Okay, so mixing it up a little with today’s post. I get asked a lot about pitching mechanics…

“Where should the front foot land in relation to the back foot?”

“What’s the right way to break your hands?”

Drop and Drive or Tall and Fall?”

“What about the back foot?”Pitchers-Drag-line

That last one can be a little tricky… As I’ve written before, people often make too big a deal about the back foot lifting early (before ball release). That said, it CAN be very telling.

It can tell you if a guy is “jumping” instead of driving down the mound…

Whether he’s blocking himself off and not getting his hips open (a nasty little breakdown that compounds as it moves up the chain).

Or whether getting out over his skis or stuck back on his heels…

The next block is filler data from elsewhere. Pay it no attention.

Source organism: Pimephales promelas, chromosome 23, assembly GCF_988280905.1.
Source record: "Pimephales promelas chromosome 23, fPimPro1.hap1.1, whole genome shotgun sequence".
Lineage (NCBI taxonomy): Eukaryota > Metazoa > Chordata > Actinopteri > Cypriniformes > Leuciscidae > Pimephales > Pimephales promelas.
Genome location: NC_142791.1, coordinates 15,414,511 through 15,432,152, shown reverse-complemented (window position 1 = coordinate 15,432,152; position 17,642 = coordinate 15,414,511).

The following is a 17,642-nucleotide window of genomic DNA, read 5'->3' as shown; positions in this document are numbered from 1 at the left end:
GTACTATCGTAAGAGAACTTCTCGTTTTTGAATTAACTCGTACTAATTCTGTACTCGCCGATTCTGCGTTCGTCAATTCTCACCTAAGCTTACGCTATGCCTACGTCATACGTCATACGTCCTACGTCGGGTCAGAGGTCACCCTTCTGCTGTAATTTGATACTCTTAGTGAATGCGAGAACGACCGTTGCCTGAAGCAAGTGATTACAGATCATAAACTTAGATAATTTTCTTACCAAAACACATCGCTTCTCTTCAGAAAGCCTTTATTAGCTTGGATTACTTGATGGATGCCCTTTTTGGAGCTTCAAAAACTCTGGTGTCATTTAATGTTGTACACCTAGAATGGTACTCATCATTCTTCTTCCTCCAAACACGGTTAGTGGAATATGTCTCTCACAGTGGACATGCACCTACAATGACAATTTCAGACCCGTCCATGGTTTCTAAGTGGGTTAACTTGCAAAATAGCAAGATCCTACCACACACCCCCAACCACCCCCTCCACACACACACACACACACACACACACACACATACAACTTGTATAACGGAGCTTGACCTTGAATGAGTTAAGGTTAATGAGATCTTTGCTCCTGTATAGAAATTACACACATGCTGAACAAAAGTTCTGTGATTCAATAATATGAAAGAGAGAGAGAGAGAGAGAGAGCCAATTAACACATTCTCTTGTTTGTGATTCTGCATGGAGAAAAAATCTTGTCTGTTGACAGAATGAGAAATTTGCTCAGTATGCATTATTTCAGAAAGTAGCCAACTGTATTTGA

And you can tell a LOT by a pitcher’s drag line… That line in the dirt created when the back foot leaves the rubber. You can often tell the same thing by looking at a pitchers spikes after a game… Where is the toe getting scuffed – more over the big toe, or off to the side of the foot by the pinkie?

And here’s where it would be easy to get bogged down in technical jargon… Rather than go down that path, I thought it might be helpful to show some examples of guys with pretty good track records…

See any similarities?

Different pitchers with different styles… But some important things you see with all of them.

Oh, and be sure read to the end…

I’ve got a surprise in store for the FIRST person who can correctly name these big league pitchers:


Mystery Pitcher #1 (his nickname wasn’t “spaceship”)


Pitcher #2 (no hints, you should be getting to know this guy by now)

Arrieta Back Foot

Pitcher #3 (the lanky lefty slinger)